John Paulson, the hedge fund manager seeking to rebound from record losses in 2011, told investors his Gold Fund will outperform his other strategies over five years, according to a person with knowledge of the matter.
The billionaire, at a meeting yesterday at the Metropolitan Club in New York, said the metal is the best hedge against currency debasement as countries inject money into their economies, said the person, who attended the event and asked not to be named because the information is private. Paulson also cited gold as a hedge against the euro currency, as a breakup may occur, and an eventual increase in inflation.
The manager told clients his own money comprises 55 percent of the Gold Fund’s $1.2 billion in assets, the person said. The fund, which can buy derivatives and other gold-related securities, declined 11 percent last year after the metal slumped 14 percent in the final four months.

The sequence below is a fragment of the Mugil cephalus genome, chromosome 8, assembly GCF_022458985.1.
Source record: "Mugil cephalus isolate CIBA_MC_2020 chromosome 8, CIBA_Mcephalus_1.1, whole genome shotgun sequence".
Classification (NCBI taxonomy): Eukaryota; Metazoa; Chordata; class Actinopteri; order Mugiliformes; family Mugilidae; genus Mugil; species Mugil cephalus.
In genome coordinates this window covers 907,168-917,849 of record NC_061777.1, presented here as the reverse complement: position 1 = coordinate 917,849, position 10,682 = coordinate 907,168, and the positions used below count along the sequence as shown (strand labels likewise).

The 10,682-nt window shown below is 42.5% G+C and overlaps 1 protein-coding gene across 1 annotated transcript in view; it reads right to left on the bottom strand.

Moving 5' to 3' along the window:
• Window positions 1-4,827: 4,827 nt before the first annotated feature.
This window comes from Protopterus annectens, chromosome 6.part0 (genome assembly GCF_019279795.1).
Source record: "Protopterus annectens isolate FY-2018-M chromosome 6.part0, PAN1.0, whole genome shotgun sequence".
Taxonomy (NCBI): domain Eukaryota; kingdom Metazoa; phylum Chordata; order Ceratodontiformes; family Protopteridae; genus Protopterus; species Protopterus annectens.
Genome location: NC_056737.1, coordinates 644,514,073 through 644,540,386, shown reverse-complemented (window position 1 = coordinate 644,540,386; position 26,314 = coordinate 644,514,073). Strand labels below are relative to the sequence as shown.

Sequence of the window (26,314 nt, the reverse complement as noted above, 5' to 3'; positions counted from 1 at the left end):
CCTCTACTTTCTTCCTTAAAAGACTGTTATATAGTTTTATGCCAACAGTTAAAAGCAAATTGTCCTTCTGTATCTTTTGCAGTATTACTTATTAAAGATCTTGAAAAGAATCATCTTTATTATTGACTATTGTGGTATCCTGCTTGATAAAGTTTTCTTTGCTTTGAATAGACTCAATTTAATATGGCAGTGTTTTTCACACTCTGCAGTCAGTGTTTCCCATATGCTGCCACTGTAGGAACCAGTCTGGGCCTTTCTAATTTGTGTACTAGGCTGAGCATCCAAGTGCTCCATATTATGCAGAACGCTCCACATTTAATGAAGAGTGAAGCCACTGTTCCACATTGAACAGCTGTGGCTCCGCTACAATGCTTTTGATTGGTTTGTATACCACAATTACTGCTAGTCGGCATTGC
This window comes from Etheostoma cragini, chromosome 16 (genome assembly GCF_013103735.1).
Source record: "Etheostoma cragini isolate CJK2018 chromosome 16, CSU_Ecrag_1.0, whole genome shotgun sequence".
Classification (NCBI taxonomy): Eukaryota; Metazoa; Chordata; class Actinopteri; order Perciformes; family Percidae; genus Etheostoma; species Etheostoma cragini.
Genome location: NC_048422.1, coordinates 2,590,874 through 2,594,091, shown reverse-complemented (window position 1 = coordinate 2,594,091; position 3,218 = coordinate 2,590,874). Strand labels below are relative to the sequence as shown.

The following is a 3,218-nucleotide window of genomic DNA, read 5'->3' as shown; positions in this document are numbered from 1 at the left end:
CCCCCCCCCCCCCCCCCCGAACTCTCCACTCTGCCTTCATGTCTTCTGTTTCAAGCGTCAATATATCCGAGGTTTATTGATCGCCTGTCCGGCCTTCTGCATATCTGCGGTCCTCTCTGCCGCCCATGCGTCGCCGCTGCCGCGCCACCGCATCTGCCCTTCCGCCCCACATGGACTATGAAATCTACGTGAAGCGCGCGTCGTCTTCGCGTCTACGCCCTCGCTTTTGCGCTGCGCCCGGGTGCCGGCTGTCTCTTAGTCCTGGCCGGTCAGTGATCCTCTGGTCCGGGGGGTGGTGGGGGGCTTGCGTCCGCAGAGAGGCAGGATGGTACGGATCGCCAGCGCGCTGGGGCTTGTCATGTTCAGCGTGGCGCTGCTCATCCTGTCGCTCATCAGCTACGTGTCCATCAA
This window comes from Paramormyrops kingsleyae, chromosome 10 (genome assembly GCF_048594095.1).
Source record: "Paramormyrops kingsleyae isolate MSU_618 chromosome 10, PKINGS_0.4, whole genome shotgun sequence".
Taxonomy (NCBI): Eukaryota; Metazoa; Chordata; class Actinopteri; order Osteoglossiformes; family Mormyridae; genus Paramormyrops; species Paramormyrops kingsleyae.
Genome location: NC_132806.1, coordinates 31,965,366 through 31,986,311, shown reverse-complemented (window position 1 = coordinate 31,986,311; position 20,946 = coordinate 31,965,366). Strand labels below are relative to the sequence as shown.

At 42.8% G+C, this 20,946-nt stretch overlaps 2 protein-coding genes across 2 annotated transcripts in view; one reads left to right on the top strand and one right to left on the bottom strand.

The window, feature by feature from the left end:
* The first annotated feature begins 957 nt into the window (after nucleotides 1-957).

Europe’s sovereign-debt crisis may continue to affect bullion in the near term, Paulson, whose firm manages $23 billion, said this month in a year-end letter to investors. The metal serves as the best long-term alternative to paper currencies, he said.
“We remain excited about the outlook for the Paulson Gold Funds over the next few years,” he said in the letter. “We would argue that the potential upside in gold outweighs the potential downside.”
Armel Leslie, a spokesman for New York-based Paulson & Co., declined to comment on the meeting with investors.
Paulson & Co. is the biggest investor in the SPDR Gold Trust, the largest exchange-traded product backed by bullion, with a stake valued at about $2.9 billion, a Securities and Exchange Commission filing Feb. 14 showed. Paulson investors can choose between dollar- and gold-denominated versions for most of the firm’s funds. Paulson created the gold share class in 2009 and the Gold Fund in 2010, according to the firm’s third-quarter letter to investors.
Paulson, 56, became a billionaire in 2007 by betting against the U.S. subprime mortgage market. Last year, he lost 51 percent in one of his largest funds amid failed bets on a U.S. economic rebound.